Scripts to output who all is actively connected and to programatically open and close port forwards to your DD-WRT router

Project maintained by uriel1998 Hosted on GitHub Pages — Theme by mattgraham


There are two (main) scripts in this repository, both written for DD-WRT routers:

ddwrt-who-is-connected: A script to output who all is actively connected to your DD-WRT router. It can also be used to trigger events depending on who is connected to your home network.

portforwards.sh: A script to programatically open and close port forwards on your DD-WRT router.

Both are described in this README.


  1. About
  2. License
  3. Prerequisites
  4. ddwrt-who-is-connected.sh
  5. portforwards.sh

1. About

2. License

This project is licensed under the MIT License. For the full license, see LICENSE.

3. Prerequisites

4. ddwrt-who-is-connected


You must configure connection_outputs.sh with the appropriate names of the computers and routers that are connected, and comment out the ones that you are not interested in. For example, if the device that is statically assigned to is “Spouse’s Android” then ensure that you have this line:

sed -i '/ s/$/ - Spouse iPhone/' $activetemp

and proceed accordingly.

You will also want to either edit the output file (line 14) or pass it as the first commandline option.

If you want to use the output in a webpage, uncomment line 96.

If you want to use a particular SSH configuration file, see the example on line 42


Aside from a fairly easy monitoring service (you can have this redirect to a local webserver, for example), you can also then use this script to trigger other things instead of relying on portable devices.

For a simple example, you could have a cronjob that has the following:

   bob=$(grep -c "Spouse iPhone" $HOME/client_ips.txt)
   if [ "$bob" == "1" ];then
      do a command that your spouse wants when they get home

(Note that you will have to use the full path of $HOME if you’re really using a cron job…)

You can see example.sh as a fairly robust starting point, or even full featured way to use this, if you don’t mind specifying the command line variables.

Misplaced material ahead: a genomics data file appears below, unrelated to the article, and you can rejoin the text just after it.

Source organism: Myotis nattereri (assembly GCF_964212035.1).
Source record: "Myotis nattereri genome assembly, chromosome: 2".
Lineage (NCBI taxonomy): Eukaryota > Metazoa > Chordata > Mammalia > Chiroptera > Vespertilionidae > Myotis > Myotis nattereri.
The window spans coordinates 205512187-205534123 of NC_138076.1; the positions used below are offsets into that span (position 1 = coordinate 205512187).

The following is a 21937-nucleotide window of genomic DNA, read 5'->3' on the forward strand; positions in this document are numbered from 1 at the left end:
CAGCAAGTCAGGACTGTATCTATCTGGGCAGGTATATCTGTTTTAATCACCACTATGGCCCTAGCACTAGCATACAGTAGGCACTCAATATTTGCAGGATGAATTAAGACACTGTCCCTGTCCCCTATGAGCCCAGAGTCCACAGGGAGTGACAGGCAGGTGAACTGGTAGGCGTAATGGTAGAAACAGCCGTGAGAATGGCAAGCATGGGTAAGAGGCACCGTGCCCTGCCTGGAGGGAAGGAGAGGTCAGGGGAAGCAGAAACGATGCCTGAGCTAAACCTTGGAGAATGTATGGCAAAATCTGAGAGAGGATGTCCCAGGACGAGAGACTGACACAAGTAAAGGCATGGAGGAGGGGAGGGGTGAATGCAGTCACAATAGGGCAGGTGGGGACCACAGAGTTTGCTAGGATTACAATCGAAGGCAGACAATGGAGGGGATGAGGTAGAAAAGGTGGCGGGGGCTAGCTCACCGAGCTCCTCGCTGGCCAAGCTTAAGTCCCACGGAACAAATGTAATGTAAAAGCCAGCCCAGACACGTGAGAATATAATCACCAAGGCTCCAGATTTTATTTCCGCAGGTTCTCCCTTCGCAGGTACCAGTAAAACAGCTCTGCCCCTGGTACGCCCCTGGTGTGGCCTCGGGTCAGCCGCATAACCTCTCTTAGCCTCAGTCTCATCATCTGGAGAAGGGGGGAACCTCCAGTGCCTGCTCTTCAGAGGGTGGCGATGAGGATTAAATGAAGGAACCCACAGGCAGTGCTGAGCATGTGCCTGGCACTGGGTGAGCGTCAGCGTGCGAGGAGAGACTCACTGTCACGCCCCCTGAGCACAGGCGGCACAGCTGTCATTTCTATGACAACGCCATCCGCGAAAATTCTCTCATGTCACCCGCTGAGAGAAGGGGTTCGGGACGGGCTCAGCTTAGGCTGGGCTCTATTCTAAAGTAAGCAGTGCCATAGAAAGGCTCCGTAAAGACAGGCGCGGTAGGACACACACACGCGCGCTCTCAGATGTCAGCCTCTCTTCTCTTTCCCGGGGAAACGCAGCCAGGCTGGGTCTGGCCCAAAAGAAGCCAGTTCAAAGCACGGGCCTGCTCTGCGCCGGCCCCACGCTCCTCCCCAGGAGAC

The output file will look like this: - Name of Device - Name of Device - Name of Device - Name of Device - Name of Device - Name of Device - Name of Device - Name of Device
   555.555.555.555 - gateway 
   ######### Offline Nodes
   * - Name of Device
   * - Name of Device
   * - Name of Device

Please note that additional routers may appear in the “offline” list if you have configured them to reject PING requests.

5. portforwards

portforwards.sh is designed to be called as part of an SSH connection:

ssh -q [ROUTER IP] 'sh -s' < ./portforwards.sh [ADD|DEL] [PORT NUMBER] [PROTOCOL] [DEST IP]

If you are deleting port forwards, you only need to specify the port number; DEL commands remove ALL rules matching that port number regardless of protocol.

ssh -q [ROUTER IP] 'sh -s' < ./portforwards.sh DEL 443

If you are adding a port forward, you need to specify the protocol and destination IP address in numerical format.

ssh -q [ROUTER IP] 'sh -s' < ./portforwards.sh ADD 443 TCP 

ssh -q [ROUTER IP] 'sh -s' < ./portforwards.sh ADD 25565 BOTH 

Usage notes


As an example, here is a start.sh used to open the ports for a Minecraft server that is located on a machine with the LAN IP address of, with the router existing at, and then close the ports when the server goes down. PLEASE NOTE that this example assumes that portforwards.sh is in the same directory; replace ./portforwards.sh with the full path to the file otherwise.

#!/usr/bin/env bash

ssh -q 'sh -s' < ./portforwards.sh ADD 25565 BOTH 

java -jar -Xms2048m -Xmx2048m -XX:+UnlockExperimentalVMOptions -XX:+UseG1GC -XX:G1NewSizePercent=20 -XX:G1ReservePercent=20 -XX:MaxGCPauseMillis=50 -XX:G1HeapRegionSize=32M fabric-server-launch.jar nogui

ssh -q 'sh -s' < ./portforwards.sh DEL 25565

Steven Saus injects people with radioactivity for his day job, but only to serve the forces of good.